(i)under a contract of employment, or
(ii)by an educational establishment on a course run by that establishment"

But it's an extension limited to disclosure of information.

ParsingFancy Tue 04-Dec-12 17:49:03

Sorry, don't see the relevance of Section 4 of the H&S at Work Act?

That's a duty to ensure non-domestic premises "are safe and without risks to health". Says nothing about the risk of any activities being carried out.

PseudoBadger Tue 04-Dec-12 17:56:35

Sorry I misread your post - I thought you meant provision of toilets, break areas etc. Although employers or people in control of premises have a duty to anyone who uses the premises whether employees or not.
Wrt to adequate breaks etc I'm sure that risk assessments/H&S policies could be used to good effect to ensure adequate provision. Sorry, I'm typing in the car (not driving...)

ParsingFancy Tue 04-Dec-12 18:12:58

Btw, I am very obviously Not A Lawyer, just trying to remember prevoius comments about pushing employment protections back to the 1870s, by someone who I believe is an employment specialist (don't know if law or HR side).

If an expert in this area comes along and says workfarers have the same protections to as employees under existing legislation, that will be great.

Although obviously they can't have the same wage protections and forms of appeal. And of course an employer terminating an employee is discharging them to the mercy of the welfare system; the welfare system discharging a claimant is doing so to... nothing.

PseudoBadger Tue 04-Dec-12 18:15:03

Wrt to people on Workfare not being employees - they are not there for leisure. Someone (DWP?) has required them to be there and that they should work. Therefore they are employees, and someone will be responsible for their health and safety and liable should any incident occur. Whether it is the organisation that pays them or the specific organisation that directs them to do work is a matter to be tested.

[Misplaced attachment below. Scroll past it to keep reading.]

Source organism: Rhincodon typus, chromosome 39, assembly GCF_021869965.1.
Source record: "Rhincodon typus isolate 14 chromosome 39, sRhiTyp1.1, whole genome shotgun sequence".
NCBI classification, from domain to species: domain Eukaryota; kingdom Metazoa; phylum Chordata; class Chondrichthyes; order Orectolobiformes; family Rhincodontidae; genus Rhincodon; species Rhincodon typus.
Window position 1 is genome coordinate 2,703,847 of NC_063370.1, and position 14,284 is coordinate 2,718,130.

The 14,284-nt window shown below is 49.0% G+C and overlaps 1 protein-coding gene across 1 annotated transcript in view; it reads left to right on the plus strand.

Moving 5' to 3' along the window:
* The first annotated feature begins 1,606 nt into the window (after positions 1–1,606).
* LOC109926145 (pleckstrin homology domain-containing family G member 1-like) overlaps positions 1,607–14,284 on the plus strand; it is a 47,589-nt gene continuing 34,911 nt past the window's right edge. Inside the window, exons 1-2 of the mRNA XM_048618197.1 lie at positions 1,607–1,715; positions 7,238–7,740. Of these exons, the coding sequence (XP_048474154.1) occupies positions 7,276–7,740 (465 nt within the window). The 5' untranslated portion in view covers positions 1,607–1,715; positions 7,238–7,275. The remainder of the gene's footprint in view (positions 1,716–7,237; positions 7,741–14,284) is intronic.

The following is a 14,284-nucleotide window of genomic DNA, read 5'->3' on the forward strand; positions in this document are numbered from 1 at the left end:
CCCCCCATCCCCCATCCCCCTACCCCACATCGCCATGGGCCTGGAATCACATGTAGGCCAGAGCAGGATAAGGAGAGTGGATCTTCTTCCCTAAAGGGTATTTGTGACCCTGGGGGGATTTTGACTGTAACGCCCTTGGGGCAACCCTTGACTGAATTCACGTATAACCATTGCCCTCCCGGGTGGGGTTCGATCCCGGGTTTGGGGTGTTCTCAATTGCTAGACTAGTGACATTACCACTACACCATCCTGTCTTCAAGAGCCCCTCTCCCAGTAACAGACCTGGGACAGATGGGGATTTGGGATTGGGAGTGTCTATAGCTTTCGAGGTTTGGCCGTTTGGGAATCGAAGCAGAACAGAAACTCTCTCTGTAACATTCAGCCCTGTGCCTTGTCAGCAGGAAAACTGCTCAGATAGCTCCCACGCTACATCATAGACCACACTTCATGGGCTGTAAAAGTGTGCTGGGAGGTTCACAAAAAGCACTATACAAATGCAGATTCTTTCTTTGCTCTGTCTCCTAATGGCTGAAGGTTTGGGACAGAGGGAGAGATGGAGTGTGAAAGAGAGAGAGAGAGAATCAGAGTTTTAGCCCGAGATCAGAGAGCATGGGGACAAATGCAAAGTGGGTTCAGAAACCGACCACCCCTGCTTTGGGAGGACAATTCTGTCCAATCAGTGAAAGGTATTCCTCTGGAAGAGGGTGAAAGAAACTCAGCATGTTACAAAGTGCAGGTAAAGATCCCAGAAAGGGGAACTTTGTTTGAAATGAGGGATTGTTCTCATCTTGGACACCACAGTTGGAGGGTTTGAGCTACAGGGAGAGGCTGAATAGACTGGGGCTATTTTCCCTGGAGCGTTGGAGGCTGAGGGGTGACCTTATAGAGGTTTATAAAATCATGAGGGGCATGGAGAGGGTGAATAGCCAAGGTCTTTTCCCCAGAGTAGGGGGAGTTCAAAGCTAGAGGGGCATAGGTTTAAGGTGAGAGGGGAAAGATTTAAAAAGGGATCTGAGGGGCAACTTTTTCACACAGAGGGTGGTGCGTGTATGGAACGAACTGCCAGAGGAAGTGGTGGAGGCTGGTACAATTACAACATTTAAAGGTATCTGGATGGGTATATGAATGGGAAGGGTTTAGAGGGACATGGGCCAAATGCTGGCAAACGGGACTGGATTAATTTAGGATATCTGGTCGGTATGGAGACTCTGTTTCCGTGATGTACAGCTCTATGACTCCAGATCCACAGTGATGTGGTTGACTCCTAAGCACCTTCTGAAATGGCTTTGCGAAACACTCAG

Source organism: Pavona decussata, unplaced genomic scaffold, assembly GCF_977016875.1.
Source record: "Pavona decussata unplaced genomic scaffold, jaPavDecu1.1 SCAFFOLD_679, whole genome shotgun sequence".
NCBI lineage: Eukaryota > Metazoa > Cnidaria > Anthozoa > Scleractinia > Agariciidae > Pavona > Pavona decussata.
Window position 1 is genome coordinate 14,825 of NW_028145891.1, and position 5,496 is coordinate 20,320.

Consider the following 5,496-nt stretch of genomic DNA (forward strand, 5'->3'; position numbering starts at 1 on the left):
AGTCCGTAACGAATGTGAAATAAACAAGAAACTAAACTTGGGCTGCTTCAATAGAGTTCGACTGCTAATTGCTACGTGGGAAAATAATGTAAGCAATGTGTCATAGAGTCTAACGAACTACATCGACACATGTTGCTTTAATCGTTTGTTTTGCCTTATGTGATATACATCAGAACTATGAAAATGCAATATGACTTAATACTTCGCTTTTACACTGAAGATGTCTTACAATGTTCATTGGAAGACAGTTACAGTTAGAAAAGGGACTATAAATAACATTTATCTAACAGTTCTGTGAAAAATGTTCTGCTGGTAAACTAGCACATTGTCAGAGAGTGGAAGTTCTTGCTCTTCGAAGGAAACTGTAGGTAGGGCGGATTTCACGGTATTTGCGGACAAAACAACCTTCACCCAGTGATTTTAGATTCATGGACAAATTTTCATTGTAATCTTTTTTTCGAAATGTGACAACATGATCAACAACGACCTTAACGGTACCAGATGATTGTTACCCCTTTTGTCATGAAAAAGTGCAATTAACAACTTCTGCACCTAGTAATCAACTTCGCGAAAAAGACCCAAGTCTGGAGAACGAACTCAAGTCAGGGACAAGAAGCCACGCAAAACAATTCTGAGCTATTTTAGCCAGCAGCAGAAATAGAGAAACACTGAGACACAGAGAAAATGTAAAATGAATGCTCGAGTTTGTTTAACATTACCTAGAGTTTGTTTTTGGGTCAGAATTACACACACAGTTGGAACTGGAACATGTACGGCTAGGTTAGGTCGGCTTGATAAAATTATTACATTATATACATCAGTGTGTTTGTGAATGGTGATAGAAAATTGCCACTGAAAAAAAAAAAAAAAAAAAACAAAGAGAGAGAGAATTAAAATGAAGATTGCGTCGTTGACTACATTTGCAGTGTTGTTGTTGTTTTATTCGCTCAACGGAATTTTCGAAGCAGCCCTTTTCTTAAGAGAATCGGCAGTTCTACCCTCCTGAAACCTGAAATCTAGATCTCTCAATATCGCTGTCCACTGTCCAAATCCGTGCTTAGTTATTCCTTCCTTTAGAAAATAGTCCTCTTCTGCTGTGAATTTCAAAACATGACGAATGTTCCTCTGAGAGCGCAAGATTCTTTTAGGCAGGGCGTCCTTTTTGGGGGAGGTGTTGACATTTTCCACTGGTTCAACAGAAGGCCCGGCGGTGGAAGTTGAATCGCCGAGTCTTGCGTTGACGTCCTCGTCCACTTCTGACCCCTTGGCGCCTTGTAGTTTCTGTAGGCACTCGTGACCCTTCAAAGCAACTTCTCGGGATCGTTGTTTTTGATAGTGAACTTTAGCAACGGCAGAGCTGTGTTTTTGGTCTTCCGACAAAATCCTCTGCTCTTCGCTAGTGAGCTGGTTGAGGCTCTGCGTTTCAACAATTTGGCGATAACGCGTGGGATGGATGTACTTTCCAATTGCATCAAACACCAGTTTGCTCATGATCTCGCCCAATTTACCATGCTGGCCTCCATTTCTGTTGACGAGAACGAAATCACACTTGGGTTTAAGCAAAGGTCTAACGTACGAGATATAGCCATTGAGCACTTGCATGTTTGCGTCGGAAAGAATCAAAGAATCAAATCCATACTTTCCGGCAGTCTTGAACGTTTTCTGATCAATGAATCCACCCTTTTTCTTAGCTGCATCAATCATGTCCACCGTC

MrsEdinburgh Tue 04-Dec-12 18:22:27

It seems that the only way this workfare will stop is when unfortunately someone collapses, dies or endangers the life of others whilst on workfare...

KarlosKKrinkelbeim Tue 04-Dec-12 18:40:47

I doubt there is case law on the subject but I think it is overwhelmingly likely that the courts would hold that people present in a place of employment under workfare arrangements were employees for the purposes of the 1974 Act and related legislation. The possibility that someone would be directed to work where there was clear medical evidence to the effect that it would endanger their safety or that of others seems to me extremely remote.It is far more likely, in my view, that someone will be assigned work which is not within their capacity, leading to them being treated as though they have not co-operated and deprived of support. For this system to work in a way which is just, the assessment of peoples' capacities would need to be undertaken by expert (in some cases extremely expert) people; and that is likely to cost far more than it would ever save in benefit.
I am all for this happeneing, actually, however costly it is, because I think there are lots of pople with illnesses and disabilities who would like to work and who could, with proper assessment and help, and this would in turn lead to a gradual acceptance that people with disabilities and conditions are actually quite capable of useful contribution in the workplace, and a reduction in dependency over the longer term. But this is a massive cultural shoft and the government plainly are not committed to effecting it.

Leithlurker Tue 04-Dec-12 18:59:58

Bollocks to that Karlos, disabled people may have been gaining ground buy their own effort during the 80's and 90's even in to the early part of this centuray. Helped by both DLA which gave them more independence and ability to have their own transport, plus "Access to work" which surprise surprise both informed and assessed employers for suitable work adjustments, including equipment and covering travel costs.

Numbers of impaired students in higher education was going up, more publicly visable disabled people including people with learning disabilities, and complex support needs were living in their own homes, using community facilities.

A pretty good number of impaired people were actually in employment in all sectors, this outrage that people were "parked" for years has nothing what so ever to do with the choices and the wishes of the impaired themselves. People were parked due to a lack of jobs, a reduction in the help and the services that access to work suffered, and in particular a failing of the private work training and finding companies who knew what the government never wanted to hear. The main barrier to disabled people getting employment is employers who given the choice will employ those with no disability even if they are less well qualified and trained. Good simple, plain, old fashioned disabelism. Oh and when we get a legal frame work it is as quickly as possible is watered down and then got rid of, by I am ashamed to say a labour government.